Connie Shelton - When a Relaxing Vacation Turns into a Murder Mystery

Connie Shelton - When a Relaxing Vacation Turns into a Murder Mystery

Besides writing the Charlie Parker, Samantha Sweet, and Heist Ladies mysteries, Connie is an award-winning essayist. Her work has been published in both small and major anthologies, including Chicken Soup For the Writer's Soul, and her short stories have won several prizes. She has also been a commercial hot-air balloon pilot and holds the women's world altitude record for size AX-4 balloons. She has been featured in Who's Who and The World Who's Who of Women. She and her husband live in northern New Mexico with their two dogs, Daisy and Missy, who became stars of their own series of children's books.

Please give us a short introduction to what Vacations can be Murder is about.

Charlotte "Charlie" Parker is an accountant and partner in her brother's private investigation firm in Albuquerque, New Mexico. Although she doesn't really want to be the investigator--that's Ron's job--somehow Charlie seems to get pulled into some of their cases. In Vacations Can Be Murder, Charlie is off for a well-deserved vacation to the garden island of Kauai. During a helicopter tour of the island, she and the pilot, Drake Langston, spot a dead body lying on the rocks below. After the flight, they report it to the police and figure that their part is done. But when Drake's friend is accused of the murder, Charlie is pressed into service to look into it. The police chief is no friend of Mack's, and Drake really wants her help. It doesn't hurt that his winning smile is also winning her heart.

What inspired you to write this story? Was there anything in particular that made you want to tackle this?

I was living on Kauai at the time, my husband was a pilot doing tours there.... What can I say? Write what you know! I loved capturing the beauty of the island and weaving a story around a flight I'd taken many times. Fortunately, we never did encounter any dead bodies.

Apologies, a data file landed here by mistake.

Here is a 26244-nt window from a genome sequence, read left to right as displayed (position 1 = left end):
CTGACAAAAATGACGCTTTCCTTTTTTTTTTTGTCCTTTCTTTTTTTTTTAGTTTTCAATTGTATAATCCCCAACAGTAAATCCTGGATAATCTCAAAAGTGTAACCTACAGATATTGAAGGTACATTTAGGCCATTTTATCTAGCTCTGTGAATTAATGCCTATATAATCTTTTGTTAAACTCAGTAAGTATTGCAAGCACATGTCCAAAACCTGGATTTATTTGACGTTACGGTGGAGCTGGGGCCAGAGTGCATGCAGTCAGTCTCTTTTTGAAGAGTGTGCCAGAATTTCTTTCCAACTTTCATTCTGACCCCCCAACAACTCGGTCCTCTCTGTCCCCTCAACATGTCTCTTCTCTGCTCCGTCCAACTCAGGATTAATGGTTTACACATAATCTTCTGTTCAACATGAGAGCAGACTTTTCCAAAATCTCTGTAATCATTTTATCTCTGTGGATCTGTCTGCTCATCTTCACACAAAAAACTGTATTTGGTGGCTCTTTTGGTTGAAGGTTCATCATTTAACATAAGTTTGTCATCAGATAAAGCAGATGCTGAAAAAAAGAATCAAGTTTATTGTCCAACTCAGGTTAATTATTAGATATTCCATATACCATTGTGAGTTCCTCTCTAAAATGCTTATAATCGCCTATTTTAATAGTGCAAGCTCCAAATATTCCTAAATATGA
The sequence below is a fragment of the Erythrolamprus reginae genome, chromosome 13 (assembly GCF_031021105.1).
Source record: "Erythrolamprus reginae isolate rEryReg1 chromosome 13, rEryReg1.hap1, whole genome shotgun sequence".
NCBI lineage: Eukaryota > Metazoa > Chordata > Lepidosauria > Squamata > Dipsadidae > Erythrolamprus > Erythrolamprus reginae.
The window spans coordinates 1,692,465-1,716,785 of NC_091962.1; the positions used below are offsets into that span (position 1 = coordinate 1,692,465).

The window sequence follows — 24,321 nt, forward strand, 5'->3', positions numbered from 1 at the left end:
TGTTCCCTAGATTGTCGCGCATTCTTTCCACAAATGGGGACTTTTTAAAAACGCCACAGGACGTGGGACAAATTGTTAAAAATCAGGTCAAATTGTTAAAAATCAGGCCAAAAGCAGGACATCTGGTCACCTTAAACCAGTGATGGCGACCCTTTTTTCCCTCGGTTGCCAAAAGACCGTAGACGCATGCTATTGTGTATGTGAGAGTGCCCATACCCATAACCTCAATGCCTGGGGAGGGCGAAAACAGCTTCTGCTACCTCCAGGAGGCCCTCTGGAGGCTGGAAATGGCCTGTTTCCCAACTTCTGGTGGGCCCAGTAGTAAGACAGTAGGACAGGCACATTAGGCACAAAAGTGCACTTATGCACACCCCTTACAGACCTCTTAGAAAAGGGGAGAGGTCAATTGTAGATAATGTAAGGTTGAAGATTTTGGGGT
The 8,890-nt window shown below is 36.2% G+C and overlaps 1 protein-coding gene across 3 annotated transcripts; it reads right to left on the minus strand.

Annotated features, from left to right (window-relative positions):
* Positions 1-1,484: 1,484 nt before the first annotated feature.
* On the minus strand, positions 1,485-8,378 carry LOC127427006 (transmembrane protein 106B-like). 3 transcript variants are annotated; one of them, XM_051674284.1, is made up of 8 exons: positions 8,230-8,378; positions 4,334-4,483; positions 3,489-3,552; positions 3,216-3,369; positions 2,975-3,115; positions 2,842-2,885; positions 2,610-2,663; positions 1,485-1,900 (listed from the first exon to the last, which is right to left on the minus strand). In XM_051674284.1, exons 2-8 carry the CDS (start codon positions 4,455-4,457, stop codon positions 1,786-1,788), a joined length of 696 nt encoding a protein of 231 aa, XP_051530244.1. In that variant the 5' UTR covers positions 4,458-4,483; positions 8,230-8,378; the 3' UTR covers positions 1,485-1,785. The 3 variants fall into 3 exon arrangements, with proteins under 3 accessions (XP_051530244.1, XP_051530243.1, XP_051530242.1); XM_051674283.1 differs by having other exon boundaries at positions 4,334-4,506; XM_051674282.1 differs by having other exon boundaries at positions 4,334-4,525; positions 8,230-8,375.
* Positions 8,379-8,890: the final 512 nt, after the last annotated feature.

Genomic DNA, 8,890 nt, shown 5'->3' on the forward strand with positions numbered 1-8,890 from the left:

You are an award-winning essayist. Have you always wanted to be a writer? Please tell us more about your journey.

I started young as an avid reader and gravitated toward mysteries from the beginning. By the time I'd made my way through Nancy Drew, the Hardy Boys, Agatha Christie, Perry Mason, and Sherlock Holmes ... well, I think my career and genre were pretty much a foregone conclusion.

Besides writing, what other secret skills do you have?

Secret skills .... Hmmm. Well, I can fly a hot air balloon, used to sew my own clothes in high school, and I make a pretty fabulous Bakewell Tart.

What did you have the most fun with when creating "Vacations can be Murder"?

No doubt--the research. Who wouldn't love to live on a tropical island for two years, just so they could use it as a story location!

Tell us more about Charlie. What makes her tick?

Charlie has a soft spot for the underdog. In the first book in the series (Deadly Gamble) that person is her former best friend who comes to her with a simple investigation that turns into something serious and deadly. In Vacations Can Be Murder, she finds herself falling for the handsome helicopter pilot so, by extension, she feels sorry for the spot his friend finds himself in.

This is book 2 of a series. Can it be read as a standalone? How does it tie in with the other books in the series?

Yes, this one can definitely be read as a standalone. Charlie is there because her previous case left her a bit drained, but readers don't really need to know much about that in order for this one to make sense. I would definitely encourage everyone to keep going with the series, though, because as you'll see in this one. There's a budding romance between Charlie and Drake, the pilot, and that continues in future books as well. They are a great couple, deeply in love and working together to solve mysteries.